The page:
The result of two days work was devastating. Nothing worked. For a long time, progress stopped because our servers simply weren’t able to ping each other. During the two days we constantly had to lower expectations, and we were getting increasingly worried about the presentation to management scheduled at the end of the workshop. The whole project was already behind, and now we were going to top the situation by exposing ourselves as incompetent. What could we possibly gain from this foolish initiative?

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Developer’s DNA

“The candidates must have at least three years of Java development and experience with four of the following five technologies…”. This is how a typical request for consultants goes, both for public and private sector customers. It clearly favors candidates with long, stable assignments behind them. It seems to be commonly accepted in our industry that the most important quality a developer can bring to a new project is experience. That may not be such a good idea.

The underlying premise here is that training makes you a more effective developer. That may be true, but only to a very small degree.

The problem is that deep tool knowledge is not where the biggest gains are. Software development is just not that trivial.

I have seen teams that have success based on criteria that are different from this kind of experience. A developer with 4 different projects in a 2 year time span take along more good thoughts than one with 5 years of experience with the technology being used. A fresh graduate with nothing to defend often asks those stupid questions that makes the rest stop and think. One who is attending meetups and reading relevant blogs takes along experiences others have gained without having been there himself.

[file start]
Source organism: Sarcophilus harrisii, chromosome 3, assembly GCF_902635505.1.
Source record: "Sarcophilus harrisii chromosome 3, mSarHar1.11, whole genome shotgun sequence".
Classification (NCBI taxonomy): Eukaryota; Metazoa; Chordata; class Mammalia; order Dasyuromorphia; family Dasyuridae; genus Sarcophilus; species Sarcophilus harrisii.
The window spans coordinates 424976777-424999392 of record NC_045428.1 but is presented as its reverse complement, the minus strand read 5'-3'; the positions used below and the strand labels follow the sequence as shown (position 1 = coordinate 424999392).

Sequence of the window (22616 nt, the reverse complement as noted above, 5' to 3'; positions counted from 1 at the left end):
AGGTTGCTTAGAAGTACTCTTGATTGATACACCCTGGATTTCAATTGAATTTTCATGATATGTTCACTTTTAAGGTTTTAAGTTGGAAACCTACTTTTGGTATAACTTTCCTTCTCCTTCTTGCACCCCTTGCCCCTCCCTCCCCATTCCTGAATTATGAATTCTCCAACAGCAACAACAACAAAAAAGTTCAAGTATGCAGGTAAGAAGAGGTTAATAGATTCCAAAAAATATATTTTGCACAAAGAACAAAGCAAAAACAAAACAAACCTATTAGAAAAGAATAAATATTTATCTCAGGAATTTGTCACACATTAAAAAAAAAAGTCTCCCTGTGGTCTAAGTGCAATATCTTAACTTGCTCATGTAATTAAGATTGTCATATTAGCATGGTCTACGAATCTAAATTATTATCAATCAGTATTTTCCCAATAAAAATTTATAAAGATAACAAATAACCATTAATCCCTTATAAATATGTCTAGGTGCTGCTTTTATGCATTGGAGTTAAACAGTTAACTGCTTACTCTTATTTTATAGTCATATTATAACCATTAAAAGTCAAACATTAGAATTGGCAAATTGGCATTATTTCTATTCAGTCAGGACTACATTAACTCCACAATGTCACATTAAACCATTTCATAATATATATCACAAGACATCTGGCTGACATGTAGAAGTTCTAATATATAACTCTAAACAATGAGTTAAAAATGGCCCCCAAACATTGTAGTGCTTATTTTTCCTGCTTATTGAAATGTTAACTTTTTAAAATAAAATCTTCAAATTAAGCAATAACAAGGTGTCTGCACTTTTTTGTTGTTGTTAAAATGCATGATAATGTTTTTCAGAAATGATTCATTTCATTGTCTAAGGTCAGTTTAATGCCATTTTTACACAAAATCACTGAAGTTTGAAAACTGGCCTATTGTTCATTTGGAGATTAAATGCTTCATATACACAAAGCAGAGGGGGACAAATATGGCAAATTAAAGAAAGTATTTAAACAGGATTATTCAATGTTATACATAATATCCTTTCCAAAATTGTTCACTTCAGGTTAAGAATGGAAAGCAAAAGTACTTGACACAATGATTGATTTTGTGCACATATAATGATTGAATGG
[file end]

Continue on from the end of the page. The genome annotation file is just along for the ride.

Efficiency is not first and foremost dependant on the speed with which you can code because you have long experience with a specific tool. Efficiency comes with the one who asks if we really need to use the framework we have taken for granted. It comes with the one that had heard of the tool that ends up saving the team for weeks of work. It comes with the one who takes the time to think clearly and simplifies our process and makes everyone more productive. The efficient developer thinks like an innovator.

Development is innovation, and the best developers are innovators. The good news is that you do not have to be among the very creative to think new thoughts. You do not have to be fresh from school to ask the stupid questions, and you do not need experience from many different projects to be able to draw on other people’s knowledge.

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Er nye bygninger trygge?

Vi er vant til at programvare har feil. Bare husk de grufulle minnene fra Windows sin blåskjerm “blue screen of death”, som selv for Bill Gates kom på det mest ubeleilige tidspunkt (da Windows 95 krasjet under en demonstrasjon for pressen). Som brukere har vi forsonet oss med at programvare ikke er perfekt.

Enkelte av oss har nylig erfart ubehageligheter med selvangivelsen. Problemer mer alvorlige enn de vanlige ytelsesproblemene som kommer når halve kongeriket sjekker restskatten samtidig: Enkelte har til sin store overraskelse fått anledning til å se en annen person sin selvangivelse. Det er kanskje å ta offentlige skattelister en smule langt?

Vi stoler ikke på nye IT-systemer. Vi har lært oss å ikke oppgradere noe som helst rett før vi tar med oss laptoppen på hytta, eller før vi går i et viktig møte. Jo eldre programvare, desto tryggere føler vi oss, fordi tiden har luket ut de styggeste feilene.